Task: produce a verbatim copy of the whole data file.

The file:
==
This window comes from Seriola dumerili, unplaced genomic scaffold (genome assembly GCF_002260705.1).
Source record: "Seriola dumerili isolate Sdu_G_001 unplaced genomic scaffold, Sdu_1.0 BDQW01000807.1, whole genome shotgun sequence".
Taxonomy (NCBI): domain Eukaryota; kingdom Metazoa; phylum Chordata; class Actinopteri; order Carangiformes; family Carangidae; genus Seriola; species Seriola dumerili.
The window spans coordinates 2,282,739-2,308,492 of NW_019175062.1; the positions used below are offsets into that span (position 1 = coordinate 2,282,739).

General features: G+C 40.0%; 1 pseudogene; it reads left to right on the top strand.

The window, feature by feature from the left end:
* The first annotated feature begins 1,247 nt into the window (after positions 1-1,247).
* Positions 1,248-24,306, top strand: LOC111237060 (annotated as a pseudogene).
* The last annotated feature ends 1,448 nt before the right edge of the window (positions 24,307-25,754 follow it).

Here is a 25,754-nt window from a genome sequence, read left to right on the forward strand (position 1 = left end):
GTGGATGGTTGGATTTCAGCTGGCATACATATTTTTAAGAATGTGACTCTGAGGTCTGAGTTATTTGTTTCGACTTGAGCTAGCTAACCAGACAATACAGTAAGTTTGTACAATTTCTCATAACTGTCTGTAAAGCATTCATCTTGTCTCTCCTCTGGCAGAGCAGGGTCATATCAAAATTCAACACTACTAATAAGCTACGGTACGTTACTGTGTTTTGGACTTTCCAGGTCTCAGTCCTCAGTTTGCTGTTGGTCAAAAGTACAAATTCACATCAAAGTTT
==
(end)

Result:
This window comes from Seriola dumerili, unplaced genomic scaffold (genome assembly GCF_002260705.1).
Source record: "Seriola dumerili isolate Sdu_G_001 unplaced genomic scaffold, Sdu_1.0 BDQW01000807.1, whole genome shotgun sequence".
Taxonomy (NCBI): domain Eukaryota; kingdom Metazoa; phylum Chordata; class Actinopteri; order Carangiformes; family Carangidae; genus Seriola; species Seriola dumerili.
The window spans coordinates 2,282,739-2,308,492 of NW_019175062.1; the positions used below are offsets into that span (position 1 = coordinate 2,282,739).

General features: G+C 40.0%; 1 pseudogene; it reads left to right on the top strand.

The window, feature by feature from the left end:
* The first annotated feature begins 1,247 nt into the window (after positions 1-1,247).
* Positions 1,248-24,306, top strand: LOC111237060 (annotated as a pseudogene).
* The last annotated feature ends 1,448 nt before the right edge of the window (positions 24,307-25,754 follow it).

Here is a 25,754-nt window from a genome sequence, read left to right on the forward strand (position 1 = left end):
GTGGATGGTTGGATTTCAGCTGGCATACATATTTTTAAGAATGTGACTCTGAGGTCTGAGTTATTTGTTTCGACTTGAGCTAGCTAACCAGACAATACAGTAAGTTTGTACAATTTCTCATAACTGTCTGTAAAGCATTCATCTTGTCTCTCCTCTGGCAGAGCAGGGTCATATCAAAATTCAACACTACTAATAAGCTACGGTACGTTACTGTGTTTTGGACTTTCCAGGTCTCAGTCCTCAGTTTGCTGTTGGTCAAAAGTACAAATTCACATCAAAGTTT